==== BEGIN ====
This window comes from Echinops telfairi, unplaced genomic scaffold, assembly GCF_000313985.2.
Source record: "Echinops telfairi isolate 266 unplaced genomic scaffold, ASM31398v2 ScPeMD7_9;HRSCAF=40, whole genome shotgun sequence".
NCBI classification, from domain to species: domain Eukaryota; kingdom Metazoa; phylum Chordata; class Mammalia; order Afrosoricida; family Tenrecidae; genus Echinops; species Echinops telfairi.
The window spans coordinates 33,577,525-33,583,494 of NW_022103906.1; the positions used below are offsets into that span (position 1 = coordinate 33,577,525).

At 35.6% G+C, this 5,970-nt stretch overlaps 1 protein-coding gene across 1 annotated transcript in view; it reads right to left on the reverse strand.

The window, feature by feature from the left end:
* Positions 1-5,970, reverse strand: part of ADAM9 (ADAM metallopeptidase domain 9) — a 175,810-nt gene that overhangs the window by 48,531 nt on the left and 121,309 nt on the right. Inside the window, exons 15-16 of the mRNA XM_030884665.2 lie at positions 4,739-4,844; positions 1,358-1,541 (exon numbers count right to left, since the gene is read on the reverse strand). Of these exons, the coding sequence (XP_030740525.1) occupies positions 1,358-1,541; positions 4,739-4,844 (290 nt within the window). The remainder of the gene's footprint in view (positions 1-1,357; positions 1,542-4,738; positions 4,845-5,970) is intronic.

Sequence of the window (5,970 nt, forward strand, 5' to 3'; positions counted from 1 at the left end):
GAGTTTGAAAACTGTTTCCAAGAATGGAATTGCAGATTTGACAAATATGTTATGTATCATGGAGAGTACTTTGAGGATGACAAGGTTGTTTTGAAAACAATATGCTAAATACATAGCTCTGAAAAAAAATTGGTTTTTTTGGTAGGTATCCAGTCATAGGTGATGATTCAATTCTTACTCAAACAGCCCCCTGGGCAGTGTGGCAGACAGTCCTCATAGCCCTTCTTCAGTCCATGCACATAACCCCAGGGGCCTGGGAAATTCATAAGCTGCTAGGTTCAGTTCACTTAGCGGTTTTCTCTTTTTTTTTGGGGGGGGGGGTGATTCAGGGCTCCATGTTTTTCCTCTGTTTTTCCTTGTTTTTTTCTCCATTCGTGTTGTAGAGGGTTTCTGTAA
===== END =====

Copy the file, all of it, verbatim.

This window comes from Echinops telfairi, unplaced genomic scaffold, assembly GCF_000313985.2.
Source record: "Echinops telfairi isolate 266 unplaced genomic scaffold, ASM31398v2 ScPeMD7_9;HRSCAF=40, whole genome shotgun sequence".
NCBI classification, from domain to species: domain Eukaryota; kingdom Metazoa; phylum Chordata; class Mammalia; order Afrosoricida; family Tenrecidae; genus Echinops; species Echinops telfairi.
The window spans coordinates 33,577,525-33,583,494 of NW_022103906.1; the positions used below are offsets into that span (position 1 = coordinate 33,577,525).

At 35.6% G+C, this 5,970-nt stretch overlaps 1 protein-coding gene across 1 annotated transcript in view; it reads right to left on the reverse strand.

The window, feature by feature from the left end:
* Positions 1-5,970, reverse strand: part of ADAM9 (ADAM metallopeptidase domain 9) — a 175,810-nt gene that overhangs the window by 48,531 nt on the left and 121,309 nt on the right. Inside the window, exons 15-16 of the mRNA XM_030884665.2 lie at positions 4,739-4,844; positions 1,358-1,541 (exon numbers count right to left, since the gene is read on the reverse strand). Of these exons, the coding sequence (XP_030740525.1) occupies positions 1,358-1,541; positions 4,739-4,844 (290 nt within the window). The remainder of the gene's footprint in view (positions 1-1,357; positions 1,542-4,738; positions 4,845-5,970) is intronic.

Sequence of the window (5,970 nt, forward strand, 5' to 3'; positions counted from 1 at the left end):
GAGTTTGAAAACTGTTTCCAAGAATGGAATTGCAGATTTGACAAATATGTTATGTATCATGGAGAGTACTTTGAGGATGACAAGGTTGTTTTGAAAACAATATGCTAAATACATAGCTCTGAAAAAAAATTGGTTTTTTTGGTAGGTATCCAGTCATAGGTGATGATTCAATTCTTACTCAAACAGCCCCCTGGGCAGTGTGGCAGACAGTCCTCATAGCCCTTCTTCAGTCCATGCACATAACCCCAGGGGCCTGGGAAATTCATAAGCTGCTAGGTTCAGTTCACTTAGCGGTTTTCTCTTTTTTTTTGGGGGGGGGGGTGATTCAGGGCTCCATGTTTTTCCTCTGTTTTTCCTTGTTTTTTTCTCCATTCGTGTTGTAGAGGGTTTCTGTAA